Three chapters into the proposal, I sit at my desk wondering will this help others or is it just for me?
Then I look at a piece of paper taped above my monitor:
There are many things in life that you cannot control, but you can always control your attitude toward them. Defeat is never permanent unless you allow it to be so. When you have a positive attitude, you will recognize failure for the impostor that it is and realize that it is really a learning experience, a valuable lesson that will help you succeed with the next attempt.
Ask yourself: What could I have done differently that would have altered the outcome? What can I do in the future to minimize problems and mistakes? What did I learn from this experience that I can put to good use next time? If you approach obstacles and setbacks with a positive attitude, you will be surprised how quickly you can turn defeat into victory. ~ Napoleon Hill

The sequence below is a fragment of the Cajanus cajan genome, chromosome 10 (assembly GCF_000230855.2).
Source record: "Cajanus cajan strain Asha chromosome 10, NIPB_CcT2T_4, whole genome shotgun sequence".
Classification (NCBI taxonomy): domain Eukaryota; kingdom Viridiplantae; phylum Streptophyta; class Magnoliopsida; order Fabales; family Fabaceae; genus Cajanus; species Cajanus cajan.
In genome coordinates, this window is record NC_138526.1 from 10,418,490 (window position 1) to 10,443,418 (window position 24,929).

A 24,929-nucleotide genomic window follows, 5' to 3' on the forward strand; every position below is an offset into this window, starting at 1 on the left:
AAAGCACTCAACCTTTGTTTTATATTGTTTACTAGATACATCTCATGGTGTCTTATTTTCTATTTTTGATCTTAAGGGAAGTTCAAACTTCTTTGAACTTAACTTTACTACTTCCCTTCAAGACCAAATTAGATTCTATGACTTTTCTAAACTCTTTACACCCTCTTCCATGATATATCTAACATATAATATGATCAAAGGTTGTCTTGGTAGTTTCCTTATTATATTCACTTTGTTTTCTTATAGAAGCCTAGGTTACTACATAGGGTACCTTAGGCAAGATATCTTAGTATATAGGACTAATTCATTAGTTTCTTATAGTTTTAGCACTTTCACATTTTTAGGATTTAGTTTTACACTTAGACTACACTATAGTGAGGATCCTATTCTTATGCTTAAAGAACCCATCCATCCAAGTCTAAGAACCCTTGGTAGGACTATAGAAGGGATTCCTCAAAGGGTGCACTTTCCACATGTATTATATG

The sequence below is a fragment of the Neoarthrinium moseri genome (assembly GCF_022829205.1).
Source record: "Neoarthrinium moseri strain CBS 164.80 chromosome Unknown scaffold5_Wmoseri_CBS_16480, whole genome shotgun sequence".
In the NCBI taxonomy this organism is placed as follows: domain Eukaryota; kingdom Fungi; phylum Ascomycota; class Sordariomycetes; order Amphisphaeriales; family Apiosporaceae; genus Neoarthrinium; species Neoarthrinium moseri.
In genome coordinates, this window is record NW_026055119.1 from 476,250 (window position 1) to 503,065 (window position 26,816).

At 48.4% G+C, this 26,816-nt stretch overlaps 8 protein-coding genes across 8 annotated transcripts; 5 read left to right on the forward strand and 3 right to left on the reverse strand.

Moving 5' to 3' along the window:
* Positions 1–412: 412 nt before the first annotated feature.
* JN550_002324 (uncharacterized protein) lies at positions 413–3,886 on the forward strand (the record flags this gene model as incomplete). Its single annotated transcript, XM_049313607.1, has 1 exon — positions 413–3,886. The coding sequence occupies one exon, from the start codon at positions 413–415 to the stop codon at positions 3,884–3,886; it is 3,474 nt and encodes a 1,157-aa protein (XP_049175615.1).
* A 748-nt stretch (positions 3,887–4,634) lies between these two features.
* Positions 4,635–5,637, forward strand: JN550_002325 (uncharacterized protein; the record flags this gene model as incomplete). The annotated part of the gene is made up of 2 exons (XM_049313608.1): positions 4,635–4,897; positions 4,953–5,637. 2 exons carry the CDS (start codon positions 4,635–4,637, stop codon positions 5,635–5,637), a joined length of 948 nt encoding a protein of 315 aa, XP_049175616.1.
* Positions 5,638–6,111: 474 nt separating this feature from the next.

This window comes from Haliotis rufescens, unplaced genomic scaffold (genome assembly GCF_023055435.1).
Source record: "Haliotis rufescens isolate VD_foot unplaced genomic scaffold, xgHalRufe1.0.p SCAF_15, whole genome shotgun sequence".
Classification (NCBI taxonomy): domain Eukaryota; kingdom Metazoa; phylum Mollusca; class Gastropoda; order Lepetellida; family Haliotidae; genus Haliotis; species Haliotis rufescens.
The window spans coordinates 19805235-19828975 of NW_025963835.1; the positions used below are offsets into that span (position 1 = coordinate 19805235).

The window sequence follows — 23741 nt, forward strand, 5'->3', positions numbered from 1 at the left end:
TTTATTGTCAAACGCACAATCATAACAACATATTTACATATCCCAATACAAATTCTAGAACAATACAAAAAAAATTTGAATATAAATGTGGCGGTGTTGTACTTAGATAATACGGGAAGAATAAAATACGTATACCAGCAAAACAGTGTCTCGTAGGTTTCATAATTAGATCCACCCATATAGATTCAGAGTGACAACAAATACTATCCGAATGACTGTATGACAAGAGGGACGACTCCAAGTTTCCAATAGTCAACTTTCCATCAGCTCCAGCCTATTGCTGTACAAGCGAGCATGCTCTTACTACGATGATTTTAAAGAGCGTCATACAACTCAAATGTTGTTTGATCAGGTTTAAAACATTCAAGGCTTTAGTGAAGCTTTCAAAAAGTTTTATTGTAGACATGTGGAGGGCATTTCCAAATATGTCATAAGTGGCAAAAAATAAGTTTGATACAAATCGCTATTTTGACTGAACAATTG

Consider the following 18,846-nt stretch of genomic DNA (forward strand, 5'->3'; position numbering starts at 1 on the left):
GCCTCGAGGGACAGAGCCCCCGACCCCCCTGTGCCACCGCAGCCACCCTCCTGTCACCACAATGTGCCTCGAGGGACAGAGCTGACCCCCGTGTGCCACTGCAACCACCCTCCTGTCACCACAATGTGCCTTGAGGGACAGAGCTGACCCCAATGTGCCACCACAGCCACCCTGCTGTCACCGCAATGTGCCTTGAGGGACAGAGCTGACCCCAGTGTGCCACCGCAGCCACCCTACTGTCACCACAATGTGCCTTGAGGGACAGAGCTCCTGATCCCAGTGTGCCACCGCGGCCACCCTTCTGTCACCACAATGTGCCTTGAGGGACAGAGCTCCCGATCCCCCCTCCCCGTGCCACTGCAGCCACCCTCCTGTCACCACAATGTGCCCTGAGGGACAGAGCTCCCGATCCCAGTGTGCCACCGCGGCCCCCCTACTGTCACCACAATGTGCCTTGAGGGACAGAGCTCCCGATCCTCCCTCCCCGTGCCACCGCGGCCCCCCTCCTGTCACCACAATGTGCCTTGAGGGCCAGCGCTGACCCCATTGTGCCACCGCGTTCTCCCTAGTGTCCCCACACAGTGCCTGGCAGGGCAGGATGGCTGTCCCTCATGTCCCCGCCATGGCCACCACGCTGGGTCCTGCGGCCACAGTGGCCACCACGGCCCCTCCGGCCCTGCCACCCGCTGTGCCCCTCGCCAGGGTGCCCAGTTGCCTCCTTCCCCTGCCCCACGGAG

He wrote those words about one hundred years ago.
And an e-mail from a friend arrives asking for help on the very thing I’m working on. I turn to my dictionary to make sure I’m using the right words.
Based on her response, they worked.
I relish my lifelong love affair with my dictionary—printed before I was born, and gifted to me because I used it more than anyone else in our home.
While concentrating on my book proposal, I’ve visited my friend, Webster’s New World Dictionary of the American Language, searching for the right word or phrase. He’s never let me down.
There are others out there with the same passion for the dictionary. For the words.
Blogger, James Somers, recently posted a stirring discussion, “You’re Probably Using the Wrong Dictionary.” It’s tagged under Longreads, but worth the time.
I may never look at my dictionary the same way again.
Special editions require a little something extra, in Louisiana they call it the lagniappe (lan-yap′), how about The Bangles with Eternal Flame. Somehow it seems fitting for a lifelong love affair. . . .
Who knows, maybe Napoleon Hill will show up in a post over at the Blog of Funny Names.—Inspiration comes from the strangest places.